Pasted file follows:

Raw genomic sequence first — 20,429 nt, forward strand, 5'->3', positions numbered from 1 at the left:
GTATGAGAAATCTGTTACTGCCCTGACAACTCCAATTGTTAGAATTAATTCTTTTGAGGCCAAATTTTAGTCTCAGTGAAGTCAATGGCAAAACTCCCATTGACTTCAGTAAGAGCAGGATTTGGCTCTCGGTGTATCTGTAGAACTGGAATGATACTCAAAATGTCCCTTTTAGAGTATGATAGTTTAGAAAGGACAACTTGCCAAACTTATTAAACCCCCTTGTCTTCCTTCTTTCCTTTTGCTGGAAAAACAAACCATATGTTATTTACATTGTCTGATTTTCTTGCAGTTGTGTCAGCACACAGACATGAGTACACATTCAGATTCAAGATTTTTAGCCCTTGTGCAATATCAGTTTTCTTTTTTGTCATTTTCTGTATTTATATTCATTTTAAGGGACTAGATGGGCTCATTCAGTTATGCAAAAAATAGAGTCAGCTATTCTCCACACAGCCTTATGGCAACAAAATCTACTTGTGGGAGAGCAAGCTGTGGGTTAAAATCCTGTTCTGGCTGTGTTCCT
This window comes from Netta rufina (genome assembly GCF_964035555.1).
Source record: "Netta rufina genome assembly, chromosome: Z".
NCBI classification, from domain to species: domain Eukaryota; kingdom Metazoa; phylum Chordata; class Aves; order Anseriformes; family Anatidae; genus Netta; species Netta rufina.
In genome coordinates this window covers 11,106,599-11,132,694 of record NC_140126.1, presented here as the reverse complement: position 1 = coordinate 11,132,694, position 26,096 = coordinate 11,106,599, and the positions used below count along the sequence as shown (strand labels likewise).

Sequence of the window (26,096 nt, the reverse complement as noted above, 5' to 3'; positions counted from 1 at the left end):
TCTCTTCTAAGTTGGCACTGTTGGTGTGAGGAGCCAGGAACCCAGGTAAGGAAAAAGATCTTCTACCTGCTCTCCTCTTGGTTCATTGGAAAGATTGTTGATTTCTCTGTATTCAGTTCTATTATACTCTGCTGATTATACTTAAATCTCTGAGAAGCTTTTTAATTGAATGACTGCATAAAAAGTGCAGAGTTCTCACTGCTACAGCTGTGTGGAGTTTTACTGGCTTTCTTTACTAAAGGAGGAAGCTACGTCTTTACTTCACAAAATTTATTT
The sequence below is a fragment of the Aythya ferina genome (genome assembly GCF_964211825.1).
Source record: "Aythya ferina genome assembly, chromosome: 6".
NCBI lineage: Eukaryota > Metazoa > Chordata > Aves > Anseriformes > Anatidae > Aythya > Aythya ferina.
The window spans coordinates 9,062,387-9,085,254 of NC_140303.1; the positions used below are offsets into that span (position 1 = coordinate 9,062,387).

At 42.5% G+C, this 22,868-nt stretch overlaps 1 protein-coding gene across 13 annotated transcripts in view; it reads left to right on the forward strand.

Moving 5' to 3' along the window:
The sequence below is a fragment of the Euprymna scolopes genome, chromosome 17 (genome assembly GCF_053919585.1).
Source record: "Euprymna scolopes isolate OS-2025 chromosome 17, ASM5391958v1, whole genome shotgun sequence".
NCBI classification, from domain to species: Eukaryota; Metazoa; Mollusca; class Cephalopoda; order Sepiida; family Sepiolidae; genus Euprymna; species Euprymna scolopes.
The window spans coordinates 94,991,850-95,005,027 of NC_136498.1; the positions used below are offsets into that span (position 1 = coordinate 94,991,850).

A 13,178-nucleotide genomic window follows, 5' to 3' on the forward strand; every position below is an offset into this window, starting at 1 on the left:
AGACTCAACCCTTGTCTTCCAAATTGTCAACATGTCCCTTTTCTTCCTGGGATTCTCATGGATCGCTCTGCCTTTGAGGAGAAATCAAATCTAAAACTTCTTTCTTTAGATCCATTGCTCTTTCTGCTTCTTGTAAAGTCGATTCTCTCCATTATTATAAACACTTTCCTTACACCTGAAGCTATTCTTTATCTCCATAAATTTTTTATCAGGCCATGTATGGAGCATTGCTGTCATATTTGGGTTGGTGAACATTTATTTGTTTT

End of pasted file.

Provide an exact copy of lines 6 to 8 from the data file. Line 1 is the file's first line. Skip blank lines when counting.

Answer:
In genome coordinates this window covers 11,106,599-11,132,694 of record NC_140126.1, presented here as the reverse complement: position 1 = coordinate 11,132,694, position 26,096 = coordinate 11,106,599, and the positions used below count along the sequence as shown (strand labels likewise).

Sequence of the window (26,096 nt, the reverse complement as noted above, 5' to 3'; positions counted from 1 at the left end):
TCTCTTCTAAGTTGGCACTGTTGGTGTGAGGAGCCAGGAACCCAGGTAAGGAAAAAGATCTTCTACCTGCTCTCCTCTTGGTTCATTGGAAAGATTGTTGATTTCTCTGTATTCAGTTCTATTATACTCTGCTGATTATACTTAAATCTCTGAGAAGCTTTTTAATTGAATGACTGCATAAAAAGTGCAGAGTTCTCACTGCTACAGCTGTGTGGAGTTTTACTGGCTTTCTTTACTAAAGGAGGAAGCTACGTCTTTACTTCACAAAATTTATTT